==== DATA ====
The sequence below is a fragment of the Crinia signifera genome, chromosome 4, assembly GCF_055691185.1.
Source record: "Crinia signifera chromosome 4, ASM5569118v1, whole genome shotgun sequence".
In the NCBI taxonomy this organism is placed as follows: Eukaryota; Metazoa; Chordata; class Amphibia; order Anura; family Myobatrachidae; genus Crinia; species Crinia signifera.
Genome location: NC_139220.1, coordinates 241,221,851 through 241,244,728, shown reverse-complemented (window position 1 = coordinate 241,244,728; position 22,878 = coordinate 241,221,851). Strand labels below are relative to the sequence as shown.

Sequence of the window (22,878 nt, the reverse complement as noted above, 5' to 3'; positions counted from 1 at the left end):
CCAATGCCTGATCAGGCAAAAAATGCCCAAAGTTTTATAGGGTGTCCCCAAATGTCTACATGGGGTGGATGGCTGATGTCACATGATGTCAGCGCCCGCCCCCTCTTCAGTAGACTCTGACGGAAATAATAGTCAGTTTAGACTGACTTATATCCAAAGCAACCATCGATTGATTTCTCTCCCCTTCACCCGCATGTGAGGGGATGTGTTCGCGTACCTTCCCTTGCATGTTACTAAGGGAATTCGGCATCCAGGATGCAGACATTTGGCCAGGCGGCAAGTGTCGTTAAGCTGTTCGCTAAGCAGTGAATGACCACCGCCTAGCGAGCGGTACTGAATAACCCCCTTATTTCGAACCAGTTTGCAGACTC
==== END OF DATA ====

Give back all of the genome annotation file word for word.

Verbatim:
The sequence below is a fragment of the Crinia signifera genome, chromosome 4, assembly GCF_055691185.1.
Source record: "Crinia signifera chromosome 4, ASM5569118v1, whole genome shotgun sequence".
In the NCBI taxonomy this organism is placed as follows: Eukaryota; Metazoa; Chordata; class Amphibia; order Anura; family Myobatrachidae; genus Crinia; species Crinia signifera.
Genome location: NC_139220.1, coordinates 241,221,851 through 241,244,728, shown reverse-complemented (window position 1 = coordinate 241,244,728; position 22,878 = coordinate 241,221,851). Strand labels below are relative to the sequence as shown.

Sequence of the window (22,878 nt, the reverse complement as noted above, 5' to 3'; positions counted from 1 at the left end):
CCAATGCCTGATCAGGCAAAAAATGCCCAAAGTTTTATAGGGTGTCCCCAAATGTCTACATGGGGTGGATGGCTGATGTCACATGATGTCAGCGCCCGCCCCCTCTTCAGTAGACTCTGACGGAAATAATAGTCAGTTTAGACTGACTTATATCCAAAGCAACCATCGATTGATTTCTCTCCCCTTCACCCGCATGTGAGGGGATGTGTTCGCGTACCTTCCCTTGCATGTTACTAAGGGAATTCGGCATCCAGGATGCAGACATTTGGCCAGGCGGCAAGTGTCGTTAAGCTGTTCGCTAAGCAGTGAATGACCACCGCCTAGCGAGCGGTACTGAATAACCCCCTTATTTCGAACCAGTTTGCAGACTC